Classification Taxon TIger Lion Gray Wolf Domestic Cat Mountain Lion Kingdom Animalia Animalia Animalia Animalia Animalia Phylum Chordata Chordata Chordata Chordata Chordata Class Mammalia Mammalia Mammalia Mammalia Mammalia Order Carnivora Carnivora Carnivora Carnivora Carnivora Family Felidae X Canidae Felidae Felidae Genus Panthera Panthera Canis Felis Puma Species Panthera tigris Panthera leo Canis lupus Felis catus Puma Concolor
What is the scientific name of a gray wolf?
Which taxon includes the broadest characteristics?
Which taxon includes the most specific characteristics?
Which taxa do they all have in common?
Which taxon can interbreed and produce fertile offspring?
In the lion column, what name would you put instead of the X?
Which organisms in the chart is most closely related to Panthera Onca ?
The red fox classification is Animalia, Chordata, mammalia, Carnivora, Canidae, Vulpus, Vulpus vulpus. Is more related to a dog or big cat?
Chapter 26 Biotechnology and Genomics
1. DNA Cloning
First of all, what is the difference between gene cloning and cloning?
Production of identical copies of an organism through asexual means
Production of many identical copies of a single gene
A. Uses of gene cloning
Might want to produce large quantities of the gene ’s protein product
Learn how a cloned gene codes for a particular protein
Use the genes to alter the phenotypes of other organisms in a beneficial way
Produces transgenic organism
Gene therapy - cloned genes are used to modify a human
Example: Making Humulin
In 1982, the world ’s first genetically engineered pharmaceutical product was produced.
Humulin, human insulin, was produced by genetically modified bacteria.
B. Polymerase chain reaction (PCR)
Create billions of copies of a segment of DNA in a test tube in a matter of hours
Amplifies targeted DNA sequence
Your DNA sample
DNA polymerase (the enzyme involved in DNA replication)
a supply of DNA nucleotides
Figure 12.14 So a lot of DNA can be made from a tiny bit of DNA sample , such as a tiny blood sample taken from a crime scene
2. DNA analysis
The DNA is cut into fragments
Specific enzymes called restriction enzymes recognizes specific small DNA sequences and cut the DNA.
Fragments separated by gel electrophoresis
Smaller fragments move faster than larger fragments
Results in distinctive pattern of bands
How does gel electrophoresis work? DNA has negative charges, so it will migrate towards the positive charge Long fragments (move slower) Shorter fragments (Move Faster) - +
Use of DNA fingerprinting Murder, Paternity, and Ancient DNA
Has become a standard criminology tool .
Has been used to identify victims of the September 11, 2001, World Trade Center attack.
Can be used in paternity cases .
To study ancient pieces of DNA , such as that of Cheddar Man.
Bone marrow (gene transfer by implantation of modified stem cells)**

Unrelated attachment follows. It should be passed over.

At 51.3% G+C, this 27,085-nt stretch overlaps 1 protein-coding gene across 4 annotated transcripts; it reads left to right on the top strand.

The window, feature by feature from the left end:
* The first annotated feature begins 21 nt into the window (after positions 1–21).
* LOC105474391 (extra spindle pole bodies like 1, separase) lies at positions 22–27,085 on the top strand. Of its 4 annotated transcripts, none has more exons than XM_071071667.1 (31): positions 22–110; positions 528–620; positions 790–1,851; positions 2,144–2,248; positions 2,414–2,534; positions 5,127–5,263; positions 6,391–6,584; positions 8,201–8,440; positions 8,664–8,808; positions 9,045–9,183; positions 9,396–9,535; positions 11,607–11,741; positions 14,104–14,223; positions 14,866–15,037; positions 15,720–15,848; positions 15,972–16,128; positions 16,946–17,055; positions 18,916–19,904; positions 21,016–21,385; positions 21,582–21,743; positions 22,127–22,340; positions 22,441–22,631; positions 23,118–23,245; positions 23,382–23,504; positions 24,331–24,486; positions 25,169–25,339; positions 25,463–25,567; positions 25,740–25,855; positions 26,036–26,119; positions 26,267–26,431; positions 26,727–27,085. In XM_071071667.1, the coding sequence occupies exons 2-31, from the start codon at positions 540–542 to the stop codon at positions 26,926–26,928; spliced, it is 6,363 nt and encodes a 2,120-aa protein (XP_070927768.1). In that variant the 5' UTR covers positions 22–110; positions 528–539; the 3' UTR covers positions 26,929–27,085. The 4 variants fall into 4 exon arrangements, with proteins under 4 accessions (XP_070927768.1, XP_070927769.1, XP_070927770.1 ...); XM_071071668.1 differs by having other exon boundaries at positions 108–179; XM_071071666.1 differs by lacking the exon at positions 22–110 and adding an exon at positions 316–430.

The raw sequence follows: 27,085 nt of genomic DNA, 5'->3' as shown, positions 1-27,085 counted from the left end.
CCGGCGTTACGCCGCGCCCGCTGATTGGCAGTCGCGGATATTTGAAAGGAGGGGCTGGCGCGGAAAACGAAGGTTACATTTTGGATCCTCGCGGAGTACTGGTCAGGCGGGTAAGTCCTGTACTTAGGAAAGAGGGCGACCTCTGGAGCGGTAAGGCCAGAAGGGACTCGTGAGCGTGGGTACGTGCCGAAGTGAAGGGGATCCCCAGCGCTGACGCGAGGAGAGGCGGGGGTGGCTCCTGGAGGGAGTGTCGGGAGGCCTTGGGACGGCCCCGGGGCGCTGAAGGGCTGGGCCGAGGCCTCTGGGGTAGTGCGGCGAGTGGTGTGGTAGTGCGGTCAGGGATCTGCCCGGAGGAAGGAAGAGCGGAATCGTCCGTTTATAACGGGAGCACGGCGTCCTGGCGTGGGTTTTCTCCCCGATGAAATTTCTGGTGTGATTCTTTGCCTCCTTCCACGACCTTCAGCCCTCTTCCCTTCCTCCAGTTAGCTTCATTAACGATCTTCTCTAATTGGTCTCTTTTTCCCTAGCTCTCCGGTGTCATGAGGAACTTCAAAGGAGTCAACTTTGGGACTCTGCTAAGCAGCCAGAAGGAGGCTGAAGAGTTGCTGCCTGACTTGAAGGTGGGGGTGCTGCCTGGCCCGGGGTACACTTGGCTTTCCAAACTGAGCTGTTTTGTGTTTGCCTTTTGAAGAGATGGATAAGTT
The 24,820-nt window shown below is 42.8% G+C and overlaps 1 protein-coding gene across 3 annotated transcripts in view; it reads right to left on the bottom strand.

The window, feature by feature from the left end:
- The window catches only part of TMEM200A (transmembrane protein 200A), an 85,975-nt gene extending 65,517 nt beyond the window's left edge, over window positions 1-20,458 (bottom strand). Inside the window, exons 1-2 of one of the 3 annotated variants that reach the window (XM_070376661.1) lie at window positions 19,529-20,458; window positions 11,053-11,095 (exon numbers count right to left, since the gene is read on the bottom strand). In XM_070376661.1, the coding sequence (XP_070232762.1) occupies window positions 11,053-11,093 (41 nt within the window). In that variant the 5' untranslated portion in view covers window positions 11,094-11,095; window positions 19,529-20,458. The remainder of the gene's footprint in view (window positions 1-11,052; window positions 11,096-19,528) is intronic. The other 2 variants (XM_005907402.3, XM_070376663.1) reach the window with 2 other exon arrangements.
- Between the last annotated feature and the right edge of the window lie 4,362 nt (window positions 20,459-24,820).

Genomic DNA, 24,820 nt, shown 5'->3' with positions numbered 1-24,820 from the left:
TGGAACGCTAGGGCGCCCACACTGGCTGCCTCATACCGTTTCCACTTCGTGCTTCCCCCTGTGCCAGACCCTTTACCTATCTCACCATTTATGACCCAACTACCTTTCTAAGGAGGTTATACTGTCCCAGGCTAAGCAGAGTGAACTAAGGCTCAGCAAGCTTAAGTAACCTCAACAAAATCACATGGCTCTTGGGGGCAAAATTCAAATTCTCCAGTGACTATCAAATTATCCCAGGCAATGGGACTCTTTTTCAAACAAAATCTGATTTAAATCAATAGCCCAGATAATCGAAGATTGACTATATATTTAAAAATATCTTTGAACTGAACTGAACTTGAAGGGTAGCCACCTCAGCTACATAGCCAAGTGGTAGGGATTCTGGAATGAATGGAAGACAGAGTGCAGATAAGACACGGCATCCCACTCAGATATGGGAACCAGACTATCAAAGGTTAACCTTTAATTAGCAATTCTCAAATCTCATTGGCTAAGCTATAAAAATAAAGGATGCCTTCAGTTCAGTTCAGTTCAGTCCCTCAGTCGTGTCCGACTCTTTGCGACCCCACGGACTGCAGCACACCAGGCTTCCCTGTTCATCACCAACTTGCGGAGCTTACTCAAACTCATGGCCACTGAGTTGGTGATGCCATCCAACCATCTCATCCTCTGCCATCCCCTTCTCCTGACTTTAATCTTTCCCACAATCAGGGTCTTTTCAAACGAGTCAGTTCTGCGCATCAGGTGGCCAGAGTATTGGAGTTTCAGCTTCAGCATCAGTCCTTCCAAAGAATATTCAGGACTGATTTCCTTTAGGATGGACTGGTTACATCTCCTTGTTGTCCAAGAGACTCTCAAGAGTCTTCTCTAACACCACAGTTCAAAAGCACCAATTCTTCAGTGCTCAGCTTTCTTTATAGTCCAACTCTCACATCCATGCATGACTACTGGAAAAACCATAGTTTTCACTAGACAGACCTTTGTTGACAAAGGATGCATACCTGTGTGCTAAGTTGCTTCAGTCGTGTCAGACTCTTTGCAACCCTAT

SCID (Severe Combined ImmunoDeficiciency)
* invivo ** ex vivo
Example: GENE THERAPY AND CANCER
Different approaches to treat cancer through gene therapy:
Replace missing or altered gene that can cause cancer
Improve patient’s immune response to cancer (enhance the natural ability of body to fight cancer cells)
Insert genes into cancer cells to make them more susceptible to chemotherapy/radiotherapy… or make normal cells more resistants
4 Genomics and Bioinformatics
Genomics: Study of the complete genetic sequences of humans and other organisms
Sequencing the human genome
Accomplished by 13-year effort of the Human Genome Project (HGP)
Humans have 20,000 25,000 genes
Most of the genes are expected to code for proteins
Found large area of Noncoding DNA , first called “junk DNA”, may have important functions
New genomes being sequenced all the time and at a much faster rate now
Compare genomes of organisms
Identify similarities between the sequence of human bases and those of other organisms
Offers a way to study changes in the genome through time
Track evolution of HIV
Understand the evolutionary relationships among organisms
Human and chimpanzee 98% alike
Human and mouse 85% alike
Comparative genomics Genome size does not correlate with evolutionary status, nor is the number of genes proportionate with genome size. Organism Homo sapiens (human) Mus musculus (mouse) Drosophila melanogaster (fruit fly) Arabidopsis thalania (flowering plant) C. Elegans (round worm) S. Cerevisia (yeast) Number of bases 3,000 millions 2,500 millions 180 millions 125 millions 97 millions 12 millions Number of genes 20,500 30,000 13,600 25,500 19,100 6,300 Number of chromosomes 46 40 8 10 12 32
knowing the sequence of the bases and how many genes we have
what does it code for (proteins)
Understand the function of the various genes discovered within each genomic sequence and how these genes interact
Help deduce the function of human genes by comparison to other genomes
Use of a microarray can tell what genes are turned on in a specific cell or tissue type in a particular organism at a particular point in time and under certain environmental circumstances